Bullying, workplace hostility, lateral violence – are (ironic as it seems) issues that we struggle with every day. They are issues that can be corrected. I commend Jen for her effort to address the probs and communicate with other nurses about it! Atta-boy, girl!!! While this forum draws in the attention of nurses from all over the world – it seems a great time to throw it into the conversation. All actions begin with a vision. A shared vision propagates organization, which is all we need to put all the unnecessary negative behavior to rest. The “real-world” of healthcare is often much much
    different than what our instructors taught us it would be in nursing school. Things aren’t always fair, or right, or just. Politics exist. Corruption exists. Doing “the right thing” isn’t at all easy at times – and sometimes it isn’t even an option and seems outside the realm of possibility altogether. It has been disappointing to me far too often. I’m at year 13 now, but will always remember the many let-downs I experienced in my first year of nursing. I was driven and excited to become part of a team of selfless, altruistic, ethical caregivers, who I thought – like me- just wanted to always do the right thing and who chose the work with the over-riding genuine and sincere intention to-above all else-help patients. I do my best to convince myself the majority is just that, but corporate greed and power is impossible to miss all the time – no matter how oblivious and naive one would like to stay. (Heavy sigh!) So Jen…I hear you! I’m listening, and what you are saying MATTERS! Nurses….we were formally trained to listen to others and empathize….that is the “right thing” to do here, isn’t it? Throwing negative labels out couldn’t possibly be productive or helpful – and ultimately just blocks communication…its a worthy topic 🙂
    and hey! have you hugged a nurse today? ((((((((((big hugzzzzzzz to all!)))))))))) Nurses rock! (takes a bow)

  2. Debbie says:

    I have been a nurse for 37 years. Have worked in many settings. I remember having to stand when a doctor walked into room. Nurse have come a long way! I can’t believe some days how things have changed. They have elevated nursing to a highly respected profession where we are taken seriously, our opinions are asked for. Thoughtless comments can reinforce stereotypes we have worked hard to overcome.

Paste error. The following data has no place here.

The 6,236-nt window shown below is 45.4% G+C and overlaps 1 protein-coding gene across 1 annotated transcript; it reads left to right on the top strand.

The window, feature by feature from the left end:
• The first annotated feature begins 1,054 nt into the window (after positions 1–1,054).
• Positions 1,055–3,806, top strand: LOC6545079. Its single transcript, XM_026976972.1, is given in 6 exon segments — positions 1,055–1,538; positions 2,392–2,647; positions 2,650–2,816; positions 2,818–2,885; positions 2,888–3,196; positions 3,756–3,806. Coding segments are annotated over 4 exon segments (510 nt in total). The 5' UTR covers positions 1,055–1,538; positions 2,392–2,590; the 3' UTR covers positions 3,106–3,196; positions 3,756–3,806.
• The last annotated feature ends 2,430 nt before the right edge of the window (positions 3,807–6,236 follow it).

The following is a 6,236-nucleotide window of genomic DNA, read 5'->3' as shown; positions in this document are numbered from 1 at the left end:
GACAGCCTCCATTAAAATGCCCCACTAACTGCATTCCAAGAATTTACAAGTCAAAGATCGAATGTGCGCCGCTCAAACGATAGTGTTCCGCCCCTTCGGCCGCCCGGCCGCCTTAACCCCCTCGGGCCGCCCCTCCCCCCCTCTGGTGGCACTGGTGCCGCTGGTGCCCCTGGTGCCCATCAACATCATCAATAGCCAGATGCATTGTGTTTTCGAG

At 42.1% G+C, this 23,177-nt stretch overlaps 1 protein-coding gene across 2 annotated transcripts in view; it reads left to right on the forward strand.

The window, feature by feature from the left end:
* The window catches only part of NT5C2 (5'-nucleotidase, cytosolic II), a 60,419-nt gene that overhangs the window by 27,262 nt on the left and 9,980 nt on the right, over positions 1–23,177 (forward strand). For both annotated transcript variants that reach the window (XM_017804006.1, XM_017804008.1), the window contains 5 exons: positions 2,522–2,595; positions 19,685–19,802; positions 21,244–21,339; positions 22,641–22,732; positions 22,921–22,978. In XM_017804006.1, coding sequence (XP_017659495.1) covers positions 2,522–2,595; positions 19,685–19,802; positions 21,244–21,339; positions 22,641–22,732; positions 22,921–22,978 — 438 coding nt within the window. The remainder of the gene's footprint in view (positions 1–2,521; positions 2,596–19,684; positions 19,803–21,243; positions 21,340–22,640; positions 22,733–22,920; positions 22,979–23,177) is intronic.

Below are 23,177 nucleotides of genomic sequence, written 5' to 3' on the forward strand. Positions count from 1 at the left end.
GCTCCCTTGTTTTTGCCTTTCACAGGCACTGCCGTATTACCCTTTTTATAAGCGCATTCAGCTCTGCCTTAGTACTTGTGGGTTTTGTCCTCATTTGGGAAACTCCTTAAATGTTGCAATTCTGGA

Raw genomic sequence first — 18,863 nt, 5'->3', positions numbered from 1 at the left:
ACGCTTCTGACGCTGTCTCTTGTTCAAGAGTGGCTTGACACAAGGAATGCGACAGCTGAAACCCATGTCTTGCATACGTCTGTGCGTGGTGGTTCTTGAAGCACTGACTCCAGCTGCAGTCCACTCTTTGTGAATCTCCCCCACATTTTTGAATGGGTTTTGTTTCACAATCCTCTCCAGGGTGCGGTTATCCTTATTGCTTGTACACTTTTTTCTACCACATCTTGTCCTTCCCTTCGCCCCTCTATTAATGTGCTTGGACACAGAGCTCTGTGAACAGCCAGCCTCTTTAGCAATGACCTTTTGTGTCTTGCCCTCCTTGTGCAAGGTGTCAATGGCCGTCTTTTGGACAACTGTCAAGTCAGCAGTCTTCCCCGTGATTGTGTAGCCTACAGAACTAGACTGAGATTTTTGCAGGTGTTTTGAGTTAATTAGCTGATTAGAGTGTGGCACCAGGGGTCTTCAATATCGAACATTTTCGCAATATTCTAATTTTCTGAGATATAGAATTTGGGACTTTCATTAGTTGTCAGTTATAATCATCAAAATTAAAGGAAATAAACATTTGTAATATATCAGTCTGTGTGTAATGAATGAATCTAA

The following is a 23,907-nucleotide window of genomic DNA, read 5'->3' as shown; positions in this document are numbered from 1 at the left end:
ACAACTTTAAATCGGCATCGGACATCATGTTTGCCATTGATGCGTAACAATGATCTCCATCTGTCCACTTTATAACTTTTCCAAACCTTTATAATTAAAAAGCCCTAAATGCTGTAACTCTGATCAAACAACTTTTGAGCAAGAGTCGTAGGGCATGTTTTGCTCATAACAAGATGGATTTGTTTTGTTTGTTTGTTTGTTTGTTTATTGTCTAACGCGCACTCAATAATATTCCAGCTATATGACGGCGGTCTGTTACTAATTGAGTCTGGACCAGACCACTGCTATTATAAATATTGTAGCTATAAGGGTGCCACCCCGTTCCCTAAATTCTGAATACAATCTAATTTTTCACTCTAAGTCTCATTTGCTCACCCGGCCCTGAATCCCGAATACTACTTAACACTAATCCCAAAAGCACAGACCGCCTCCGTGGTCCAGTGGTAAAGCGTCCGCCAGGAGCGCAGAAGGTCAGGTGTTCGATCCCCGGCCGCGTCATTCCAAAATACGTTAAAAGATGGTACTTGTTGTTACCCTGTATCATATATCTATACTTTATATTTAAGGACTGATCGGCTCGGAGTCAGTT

3. j blando says:

    I work in a hospital and love all the nurses. Now my daughter is a nurse. Most seem nice I probably am not around them enough to see -‘bullying’ , but I feel most do a good job.

  4. JeniFa says:

    Wow …Did my initial comment generate all this traffic to this blog? Bullying is a HUGE problem in nursing and my suggestion for all of you is that if we could learn to be kind and compassionate to one another like we are to our patients, then perhaps we can get rid of the nursing shortage one day.

    I honestly didn’t read the comments after I left and I don’t plan to. I am happy with myself and my life… not my profession because of the bullying that goes on. Bullying is unacceptable and unprofessional. Period.

  5. Patty says:

    I feel sorry for your past experiences, I have been a nurse for almost 40 years. And in that 40 years I have had a few challenging co workers, but I don’t let them rule my life. My priority is giving the best care possible to my patients and showing compassion to everyone I come into contact with including my peers. If you are so miserable and can do nothing but bitch maybe you should get out of the profession.

  6. Jack kaplan says:

    U r just ignorant!
    I hope someday u need a nurse and they laugh and walk out. U deserve it
    Think u made ratings you lost thousands of views on the view and they will not come back as long as u r on he show even after your phony apology!
    My daughter is a nurse in icu
    Why don’t I visit and see the lives they save

  7. JeniFa says:

    Kyle, my apologies to you because I realize that you didn’t mean for this blog to be anything like this. I wish I could stick around to see how this ends, but I have to keep it moving. Thank you for the good intentions, though.

  8. JeniFa says:

    Also nurses are always complaining and never really doing anything about it.

    Most staff nures that I’ve come across are envious at even travel agency and give us the worst assignments. Talk about mean spirited professionals.

  9. Sharon says: